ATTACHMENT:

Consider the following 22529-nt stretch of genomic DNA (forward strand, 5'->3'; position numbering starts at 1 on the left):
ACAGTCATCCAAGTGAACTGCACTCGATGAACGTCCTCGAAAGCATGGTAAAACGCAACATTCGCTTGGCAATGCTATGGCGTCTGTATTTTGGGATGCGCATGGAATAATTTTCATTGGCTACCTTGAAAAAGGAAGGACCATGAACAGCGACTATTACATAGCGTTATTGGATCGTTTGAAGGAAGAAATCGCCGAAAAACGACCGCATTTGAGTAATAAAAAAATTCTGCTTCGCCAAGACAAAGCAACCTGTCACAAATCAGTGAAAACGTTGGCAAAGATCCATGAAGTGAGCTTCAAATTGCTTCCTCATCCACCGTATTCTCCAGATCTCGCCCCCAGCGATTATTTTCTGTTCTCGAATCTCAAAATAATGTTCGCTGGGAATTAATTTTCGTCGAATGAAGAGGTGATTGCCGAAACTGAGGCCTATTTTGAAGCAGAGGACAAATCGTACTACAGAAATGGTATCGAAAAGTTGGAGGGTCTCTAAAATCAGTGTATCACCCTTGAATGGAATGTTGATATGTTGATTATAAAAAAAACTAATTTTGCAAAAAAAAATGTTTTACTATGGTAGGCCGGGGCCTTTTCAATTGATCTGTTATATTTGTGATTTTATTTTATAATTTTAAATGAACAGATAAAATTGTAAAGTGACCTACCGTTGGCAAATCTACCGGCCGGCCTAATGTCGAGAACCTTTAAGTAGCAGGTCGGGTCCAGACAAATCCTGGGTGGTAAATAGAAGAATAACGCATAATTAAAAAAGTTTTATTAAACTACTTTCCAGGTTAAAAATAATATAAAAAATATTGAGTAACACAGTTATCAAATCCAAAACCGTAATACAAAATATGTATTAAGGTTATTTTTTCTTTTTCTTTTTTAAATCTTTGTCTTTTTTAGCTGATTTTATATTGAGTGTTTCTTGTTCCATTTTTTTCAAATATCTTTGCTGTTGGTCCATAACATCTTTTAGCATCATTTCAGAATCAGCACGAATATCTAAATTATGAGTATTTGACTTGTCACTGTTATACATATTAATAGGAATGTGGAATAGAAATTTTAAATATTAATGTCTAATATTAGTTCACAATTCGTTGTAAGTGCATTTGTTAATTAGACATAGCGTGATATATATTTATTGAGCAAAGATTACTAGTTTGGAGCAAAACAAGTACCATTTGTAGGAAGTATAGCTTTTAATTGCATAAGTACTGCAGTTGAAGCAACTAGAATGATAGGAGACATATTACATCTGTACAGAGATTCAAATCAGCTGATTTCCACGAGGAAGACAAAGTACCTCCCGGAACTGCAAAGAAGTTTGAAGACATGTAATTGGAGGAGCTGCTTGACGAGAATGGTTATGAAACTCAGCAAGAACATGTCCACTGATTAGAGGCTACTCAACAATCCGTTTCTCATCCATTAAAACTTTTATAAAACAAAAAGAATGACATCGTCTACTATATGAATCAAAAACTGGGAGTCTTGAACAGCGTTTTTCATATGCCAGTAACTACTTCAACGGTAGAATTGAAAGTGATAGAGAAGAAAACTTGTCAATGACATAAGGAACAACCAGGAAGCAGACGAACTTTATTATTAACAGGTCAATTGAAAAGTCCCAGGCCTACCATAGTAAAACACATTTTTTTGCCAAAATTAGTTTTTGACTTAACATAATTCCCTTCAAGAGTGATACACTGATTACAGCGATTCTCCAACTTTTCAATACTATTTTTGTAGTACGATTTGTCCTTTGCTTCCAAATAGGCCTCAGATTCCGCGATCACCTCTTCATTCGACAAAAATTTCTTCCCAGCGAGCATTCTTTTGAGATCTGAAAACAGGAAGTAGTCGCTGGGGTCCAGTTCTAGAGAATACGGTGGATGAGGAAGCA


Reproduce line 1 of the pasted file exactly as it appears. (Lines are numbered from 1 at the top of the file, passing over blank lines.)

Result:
Consider the following 22529-nt stretch of genomic DNA (forward strand, 5'->3'; position numbering starts at 1 on the left):